Utah school district Bible ban reversed after public outcry

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A Utah school district banned the Bible—until public outcry reversed the decision

June 28, 2023 -

People gather during a rally Wednesday, June 7, 2023, at the Utah State Capitol, in Salt Lake City. Bible-toting parents and Republican lawmakers convened on Utah's Capitol to protest a suburban school district that announced it had removed the Bible from some schools last week. (AP Photo/Rick Bowmer)

People gather during a rally Wednesday, June 7, 2023, at the Utah State Capitol, in Salt Lake City. Bible-toting parents and Republican lawmakers convened on Utah's Capitol to protest a suburban school district that announced it had removed the Bible from some schools last week. (AP Photo/Rick Bowmer)

People gather during a rally Wednesday, June 7, 2023, at the Utah State Capitol, in Salt Lake City. Bible-toting parents and Republican lawmakers convened on Utah's Capitol to protest a suburban school district that announced it had removed the Bible from some schools last week. (AP Photo/Rick Bowmer)

Following appeals and protests from concerned parents and citizens, a Utah school district has reversed its ban on the Bible in elementary and middle schools.

The Good Book was initially pulled from Davis School District’s shelves after a local parent, frustrated by challenges to books with sexually explicit content in district schools, submitted a complaint to the district’s review board.

The school’s review committee determined that, while the Bible did not qualify as obscene according to the state’s 2022 law—which includes parents in the process of deciding which books are appropriate for students—some passages in the Scriptures contain “vulgarity and violence” unsuitable for young children. The review committee did not say which passages prompted the decision.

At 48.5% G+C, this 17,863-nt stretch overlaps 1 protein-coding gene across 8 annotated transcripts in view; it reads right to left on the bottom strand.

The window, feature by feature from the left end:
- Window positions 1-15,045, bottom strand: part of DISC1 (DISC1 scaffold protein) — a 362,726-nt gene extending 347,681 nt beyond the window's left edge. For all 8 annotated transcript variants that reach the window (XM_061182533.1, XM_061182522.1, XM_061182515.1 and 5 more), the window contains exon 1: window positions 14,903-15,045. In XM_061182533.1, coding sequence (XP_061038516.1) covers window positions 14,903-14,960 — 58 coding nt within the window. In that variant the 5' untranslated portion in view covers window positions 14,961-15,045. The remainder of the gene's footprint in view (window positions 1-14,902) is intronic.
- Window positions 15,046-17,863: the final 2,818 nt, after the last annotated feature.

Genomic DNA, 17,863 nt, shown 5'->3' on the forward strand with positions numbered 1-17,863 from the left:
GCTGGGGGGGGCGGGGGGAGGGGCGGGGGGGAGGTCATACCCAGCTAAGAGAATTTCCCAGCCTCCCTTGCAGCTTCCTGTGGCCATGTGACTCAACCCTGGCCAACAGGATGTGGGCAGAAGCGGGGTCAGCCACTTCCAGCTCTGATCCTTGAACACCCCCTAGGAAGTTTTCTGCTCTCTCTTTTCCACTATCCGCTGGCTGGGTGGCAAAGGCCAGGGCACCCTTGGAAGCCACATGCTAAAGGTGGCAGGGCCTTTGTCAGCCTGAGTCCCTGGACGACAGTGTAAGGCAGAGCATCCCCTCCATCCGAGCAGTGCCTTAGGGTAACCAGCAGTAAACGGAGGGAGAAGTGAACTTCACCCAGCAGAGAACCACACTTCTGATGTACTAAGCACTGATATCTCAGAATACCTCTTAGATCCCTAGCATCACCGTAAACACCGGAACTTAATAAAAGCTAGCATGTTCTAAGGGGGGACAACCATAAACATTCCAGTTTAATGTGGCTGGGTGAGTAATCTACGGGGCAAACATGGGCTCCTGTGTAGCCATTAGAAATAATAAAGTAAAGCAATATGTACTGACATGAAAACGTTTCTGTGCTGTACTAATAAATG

Last Wednesday, the school board in Utah unanimously voted to reverse its Bible ban.

All Davis County students will be able to access the Bible in their libraries this year, not just high school students, who retained access to the Scriptures under the committee’s initial decision.

An anonymous parent complaint spurred the Utah school district Bible ban

A copy of the initial complaint obtained by NBC News reveals the anonymous parent’s frustration with efforts to remove books with graphic sexual content. Many of the books challenged over the past few years include LGBTQ themes, leading critics of the bans to characterize them as motivated by homophobia.

Calling the Bible “one of the most sex-ridden books around,” the complainant decried groups of parents who seek the removal of inappropriate material from library shelves, particularly the conservative organization Parents United.

While a similar complaint was filed against the Book of Mormon, the Davis School District’s privacy policy prevents it from revealing whether the same parent who complained about the Bible had challenged the Mormon scriptures.

A war of words